Each list in a campaign is assigned a unique mail ID, which can be related to key codes in the order processing system. Each mail ID also can be assigned non-unique list and segment codes. The list code typically identifies names from a particular source while the segment code identifies a selection within the source. These codes let the system generate reports that show results from a given list or segment across campaigns.
Product detail shows the individual items sold in a campaign.
The system can record product IDs used in the order processing system and can store the page number, amount of space and financial details for each item. An optional integration with Pindar content management software lets the user view an image of each catalog page along with reports on the performance of each item the page contained.
The forecasting portion of the system can estimate final sales for active promotions. Like most catalog forecasting systems, DirectIntegration bases its estimates on response curves that show the percentage of final orders received by each day after the campaign begins.
The system can analyze historical data to develop these curves and can apply different curves to different product groups or individual products. Specialized forecasting methods are available for continuity programs, which involve a sequence of shipments over time.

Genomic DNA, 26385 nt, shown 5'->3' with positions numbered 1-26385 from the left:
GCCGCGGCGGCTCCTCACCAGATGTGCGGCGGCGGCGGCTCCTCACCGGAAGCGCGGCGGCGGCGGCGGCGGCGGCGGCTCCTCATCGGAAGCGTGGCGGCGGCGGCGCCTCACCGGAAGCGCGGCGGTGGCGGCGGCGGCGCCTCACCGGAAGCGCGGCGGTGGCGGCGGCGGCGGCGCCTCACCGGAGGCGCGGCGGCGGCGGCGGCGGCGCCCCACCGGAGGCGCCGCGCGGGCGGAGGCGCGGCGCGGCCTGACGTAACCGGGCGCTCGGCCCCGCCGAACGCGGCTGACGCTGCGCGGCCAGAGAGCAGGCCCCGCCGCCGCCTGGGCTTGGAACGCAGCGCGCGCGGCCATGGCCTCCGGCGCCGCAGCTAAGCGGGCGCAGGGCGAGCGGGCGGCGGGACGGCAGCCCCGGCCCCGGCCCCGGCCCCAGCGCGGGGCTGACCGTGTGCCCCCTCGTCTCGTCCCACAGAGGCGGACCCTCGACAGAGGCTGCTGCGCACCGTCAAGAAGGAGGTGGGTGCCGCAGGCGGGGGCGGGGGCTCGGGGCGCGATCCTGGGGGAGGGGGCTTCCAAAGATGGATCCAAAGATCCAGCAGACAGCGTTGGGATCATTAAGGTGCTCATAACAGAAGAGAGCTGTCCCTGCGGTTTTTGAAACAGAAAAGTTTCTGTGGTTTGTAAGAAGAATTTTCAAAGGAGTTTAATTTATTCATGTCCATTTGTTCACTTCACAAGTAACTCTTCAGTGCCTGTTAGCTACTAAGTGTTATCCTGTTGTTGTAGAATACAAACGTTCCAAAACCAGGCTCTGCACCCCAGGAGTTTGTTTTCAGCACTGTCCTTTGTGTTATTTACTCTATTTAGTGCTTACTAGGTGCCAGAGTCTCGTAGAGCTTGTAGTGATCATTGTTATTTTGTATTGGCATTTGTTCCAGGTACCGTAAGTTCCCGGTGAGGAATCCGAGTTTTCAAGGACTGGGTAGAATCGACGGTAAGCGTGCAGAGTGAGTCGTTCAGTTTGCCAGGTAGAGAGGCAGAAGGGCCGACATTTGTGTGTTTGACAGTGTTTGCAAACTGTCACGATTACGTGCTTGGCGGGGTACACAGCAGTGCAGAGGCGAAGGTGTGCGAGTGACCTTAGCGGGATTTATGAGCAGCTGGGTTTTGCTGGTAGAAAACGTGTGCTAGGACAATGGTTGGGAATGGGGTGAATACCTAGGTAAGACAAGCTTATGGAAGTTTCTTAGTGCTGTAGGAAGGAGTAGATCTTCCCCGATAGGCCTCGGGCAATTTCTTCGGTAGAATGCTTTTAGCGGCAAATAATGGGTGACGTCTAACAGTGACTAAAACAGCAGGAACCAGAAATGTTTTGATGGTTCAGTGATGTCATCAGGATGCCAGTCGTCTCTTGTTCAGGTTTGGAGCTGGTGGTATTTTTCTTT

Forecasts from different campaigns can be combined to estimate demand by product up to three years in the future. The inventory management module combines demand and return estimates with existing inventory and scheduled replenishments to show projected inventory, orders, shipments, back orders and related values over time.
The system can recommend when to order additional products, taking into account lead times as well as minimum order quantities, and generate the needed purchase orders. It does not perform the more advanced calculations needed to balance risk of overstocks vs. understocks, however - a specialty of Forerunner. DirectIntegration can work with Direct Logic's own purchase order module or import results from external purchase order systems.
The system does not provide operational inventory management capabilities such as tracking inventory stored in different warehouses. It is able to manage kits made of multiple products and families with color and size variations.
Reporting in the system is particularly flexible. Users can select from a range of financial and operational metrics and view these from different perspectives such as campaign, product, list and segment. Reports can be produced in tabular or graphical formats and be exported to Excel for further manipulation.
DirectIntegration runs on Windows 2000 servers with Windows workstations. It also can be accessed remotely with a Web browser. The system is designed for large organizations, with support for multiple business units, sales channels and currencies.
Screens, data access and functional capabilities can be customized for each user or work group. Data is stored in the SQL Server relational database. Information is typically exchanged with external systems through flat file imports and exports.
Pricing of DirectIntegration starts at $60,000 and is based on modules purchased and size of the installation. The system was developed in 1998 and has been deployed at several firms, though there is currently just one active installation. DirectIntegration is one of several products and services from Direct Logic.